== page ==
5.2. First-order invariants in concrete categories
Multiple automorphisms and models
Most geometries, except RCF, have a big group
of automorphisms in each model.
To produce such spaces from a framework without automorphisms
(ZF with only sets and no pure elements, or second-order arithmetic),
requires not only developments
but also to forget some structures, and notice how some permutations then become
Spaces with non-trivial automorphisms will be interestingly seen as
non-unique in each isomorphic class (instead of picking one to represent them all),
for the following reason. Any isomorphism
f between 2 systems E and F induces a bijection
g ↦ f০g from Aut(E) to the set of isomorphisms
between E and F. Thus, a plurality of automorphisms
of E means a plurality of isomorphisms between E
and F. This plurality makes the difference between E and F
meaningful, as an object in E may correspond to several possible ones in
F, depending on the choice of isomorphism, so choosing an object in E does
not mean choosing an object in F in any invariant way. By contrast, the uniqueness of
isomorphism between standard models of ℕ or ℝ makes them unambiguously
play the role of each other (copies of each other), making their plurality superfluous.
The Galois connection (Aut, sInv)
For any set E, the relation of strong
preservation between its set RelE of relations and its set ⤹E
of permutations, defines a Galois connection
(Aut, sInv) similar to (End, Inv), where sInv
gives the set of strong invariants :
∀P⊂⤹E, sInv P = Inv (P
∪ -P) = Inv (P) ∩ Inv(-P) ⊂ RelE
For any subgroup G of ⤹E (automorphism group in any category),
sInv G = Inv G.
∀L⊂RelE, ∀P⊂ ⤹E, L ⊂ sInv
P ⇔ P ⊂ AutL E.
Any relation defined
by an expression with language L⊂R without parameters
is invariant by automorphisms, so is in Inv(AutL E).
This means that adding it to L preserves AutL E
(like other sets of isomorphisms between models).
Constructions leave unchanged the automorphism groups seen as abstract
groups, providing more types on which they act.
The double meaning of "invariance"
Unlike provability which by the completeness
theorem ranges over all truths of models, definability by language L without parameters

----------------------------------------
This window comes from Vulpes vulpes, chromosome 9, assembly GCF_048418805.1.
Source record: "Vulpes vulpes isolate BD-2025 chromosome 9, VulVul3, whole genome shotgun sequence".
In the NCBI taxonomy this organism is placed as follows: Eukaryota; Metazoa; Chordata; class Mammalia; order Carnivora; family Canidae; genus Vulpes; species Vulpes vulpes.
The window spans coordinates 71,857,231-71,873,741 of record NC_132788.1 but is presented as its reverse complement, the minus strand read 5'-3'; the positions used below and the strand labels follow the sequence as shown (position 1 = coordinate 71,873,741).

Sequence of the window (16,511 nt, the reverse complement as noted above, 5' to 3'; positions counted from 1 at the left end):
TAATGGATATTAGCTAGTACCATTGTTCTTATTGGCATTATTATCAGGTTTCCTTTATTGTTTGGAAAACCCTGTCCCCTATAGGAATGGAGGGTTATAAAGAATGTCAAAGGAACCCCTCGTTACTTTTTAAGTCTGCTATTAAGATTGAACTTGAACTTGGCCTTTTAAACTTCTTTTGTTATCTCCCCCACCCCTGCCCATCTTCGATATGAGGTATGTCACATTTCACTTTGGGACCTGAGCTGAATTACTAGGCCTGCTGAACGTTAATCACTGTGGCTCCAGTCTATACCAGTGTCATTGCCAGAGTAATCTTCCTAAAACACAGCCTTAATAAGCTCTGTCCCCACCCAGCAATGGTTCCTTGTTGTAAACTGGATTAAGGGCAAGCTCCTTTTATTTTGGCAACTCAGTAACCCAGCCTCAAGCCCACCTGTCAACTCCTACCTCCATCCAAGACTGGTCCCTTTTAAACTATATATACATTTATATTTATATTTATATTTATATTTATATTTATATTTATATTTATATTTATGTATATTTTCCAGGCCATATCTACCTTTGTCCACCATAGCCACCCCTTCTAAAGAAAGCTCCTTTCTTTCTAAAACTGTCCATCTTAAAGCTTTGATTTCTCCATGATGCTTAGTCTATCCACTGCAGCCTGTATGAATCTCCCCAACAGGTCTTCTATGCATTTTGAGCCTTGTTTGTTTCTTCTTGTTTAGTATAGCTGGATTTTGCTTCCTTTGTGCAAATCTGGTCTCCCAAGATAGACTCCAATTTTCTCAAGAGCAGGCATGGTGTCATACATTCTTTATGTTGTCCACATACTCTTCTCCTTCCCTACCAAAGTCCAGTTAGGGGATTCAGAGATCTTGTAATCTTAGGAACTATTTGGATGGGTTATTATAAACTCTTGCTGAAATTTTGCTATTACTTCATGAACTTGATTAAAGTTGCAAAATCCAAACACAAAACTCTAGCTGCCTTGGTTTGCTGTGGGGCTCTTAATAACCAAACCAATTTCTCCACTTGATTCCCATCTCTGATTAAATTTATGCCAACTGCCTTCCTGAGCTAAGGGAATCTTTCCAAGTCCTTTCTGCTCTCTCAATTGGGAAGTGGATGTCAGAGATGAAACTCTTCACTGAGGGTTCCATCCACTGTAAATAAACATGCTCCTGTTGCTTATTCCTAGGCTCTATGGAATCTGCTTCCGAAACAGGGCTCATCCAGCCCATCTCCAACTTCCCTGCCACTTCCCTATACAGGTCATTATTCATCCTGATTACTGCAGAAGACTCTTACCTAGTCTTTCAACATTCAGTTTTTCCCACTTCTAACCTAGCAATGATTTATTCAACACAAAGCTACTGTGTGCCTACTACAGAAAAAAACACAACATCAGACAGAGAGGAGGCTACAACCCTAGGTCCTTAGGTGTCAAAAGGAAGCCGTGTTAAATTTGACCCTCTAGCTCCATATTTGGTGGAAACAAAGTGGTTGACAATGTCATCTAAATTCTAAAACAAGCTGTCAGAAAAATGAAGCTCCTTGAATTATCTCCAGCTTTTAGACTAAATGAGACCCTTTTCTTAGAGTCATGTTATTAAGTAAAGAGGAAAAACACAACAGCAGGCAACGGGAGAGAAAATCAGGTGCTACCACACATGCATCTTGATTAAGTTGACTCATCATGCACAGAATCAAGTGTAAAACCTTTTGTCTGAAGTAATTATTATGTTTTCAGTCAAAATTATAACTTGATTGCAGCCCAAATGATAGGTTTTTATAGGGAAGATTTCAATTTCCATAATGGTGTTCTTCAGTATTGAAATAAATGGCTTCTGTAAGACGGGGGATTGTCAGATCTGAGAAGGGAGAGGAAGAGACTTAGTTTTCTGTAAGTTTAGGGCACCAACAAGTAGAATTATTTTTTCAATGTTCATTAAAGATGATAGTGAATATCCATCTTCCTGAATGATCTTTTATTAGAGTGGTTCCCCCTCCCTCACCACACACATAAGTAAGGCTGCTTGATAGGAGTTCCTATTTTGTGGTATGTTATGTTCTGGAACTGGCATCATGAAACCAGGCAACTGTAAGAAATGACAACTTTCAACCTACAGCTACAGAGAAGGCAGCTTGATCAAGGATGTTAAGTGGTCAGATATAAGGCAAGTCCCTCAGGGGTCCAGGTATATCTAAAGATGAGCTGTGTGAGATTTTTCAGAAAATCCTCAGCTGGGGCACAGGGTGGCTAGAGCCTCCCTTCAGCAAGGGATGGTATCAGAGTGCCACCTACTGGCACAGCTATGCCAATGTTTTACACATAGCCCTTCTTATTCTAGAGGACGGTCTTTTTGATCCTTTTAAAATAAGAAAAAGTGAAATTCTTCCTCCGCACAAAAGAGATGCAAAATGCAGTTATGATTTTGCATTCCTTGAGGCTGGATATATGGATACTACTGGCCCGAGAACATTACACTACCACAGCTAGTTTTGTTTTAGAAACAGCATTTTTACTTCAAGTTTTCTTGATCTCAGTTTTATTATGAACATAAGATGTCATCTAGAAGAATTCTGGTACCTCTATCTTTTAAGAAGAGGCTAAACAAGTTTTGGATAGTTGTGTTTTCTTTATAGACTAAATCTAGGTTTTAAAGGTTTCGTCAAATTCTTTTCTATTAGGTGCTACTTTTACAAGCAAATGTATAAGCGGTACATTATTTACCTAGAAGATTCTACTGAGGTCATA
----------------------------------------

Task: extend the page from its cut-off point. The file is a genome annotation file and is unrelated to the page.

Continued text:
may not fill Inv(AutL(E)), for the following reason.
Structures r ∈ Inv(AutL(E)), distinguishing any
tuple t∈r from those outside r, are those for which no element of
AutL(E) can move t out. This suggests
that t is not similar to anyone outside r with respect to L, unless
the trouble is to choose
an automorphism witnessing the similarity.
But this dissimilarity, and thus r itself, may be formally inexpressible from L
as it may require infinitely complex descriptions.
For example, there is no nontrivial automorphism in ℝ, or in a model of second-order arithmetic,
yet not all objects of an uncountable
type (real numbers or sets of integers) can be defined without parameter
(but, as objects, they are definable with a parameter: themselves).
Both concepts of invariance can be still reconciled in different ways:
A set of axioms of a theory can be seen as a mere tool to approach an intended
range of models, on the other side of the
Similarly, a language may be a mere tool to approach an intended concept
of invariance better defined by a group G on the other side of the (Aut, sInv)
connection. Specifying the geometry of a space E by a permutation group
G of E intended as Aut(E), was a core idea of Felix Klein's
Thus, "invariance" in geometry will be
meant by G, and equivalently qualify structures defined with
parameters in ℝ or among structures over ℝ only.
- For first-order logic, non-trivial automorphisms may externally exist over
non-standard models of second-order arithmetic, thus also non-standard real closed fields
(moving undefinable real numbers to infinitely close neighbors);
- In second-order logic, we may admit "second-order"
ways of defining structures where any
subset of ℕ is "defined" by the infinite data of all its
Now starting with a mere concrete
category C of intended spaces whose class of morphisms is given by intuition,
let us review methods to produce invariant structures. We already gave the construction
of all invariant relations, elements of Inv(End E) or Inv(Aut E), from the
trajectories or orbits of tuples.
A language L ⊂ Inv G of first-order invariants may not suffice to
approach the concept of invariance defined by a given group :
For this and more reasons which will appear later, the formalization of geometries needs
- A well-describable L independent of E may not fill Inv G
(which is usually uncountable, but an uncountable L
may be accepted either directly or as an additional type), in which case invariants outside
L may be undefinable from L.
- We need G = AutL E, which will fail even for
L = Inv G in the case of topology.
For example, Euclidean space geometry admits the type "plane", each plane is a set of points,
and automorphisms can move any plane to any other plane. On Earth,
"the sea level" names a plane, distinguishing its points from those above or below it,
but Euclidean geometry does not see it as invariant, i.e. does not accept the name "sea level"
in its language. A language accepting it, would form a different geometry.
(*)This bridge to Inv(AutL(E))
by means of extended kinds
of "definitions" (with infinite amounts of data) has been
investigated by Borner, Martin Goldstern, and Saharon Shelah : short
presentation in .ps - full article.
Set Theory and Foundations of Mathematics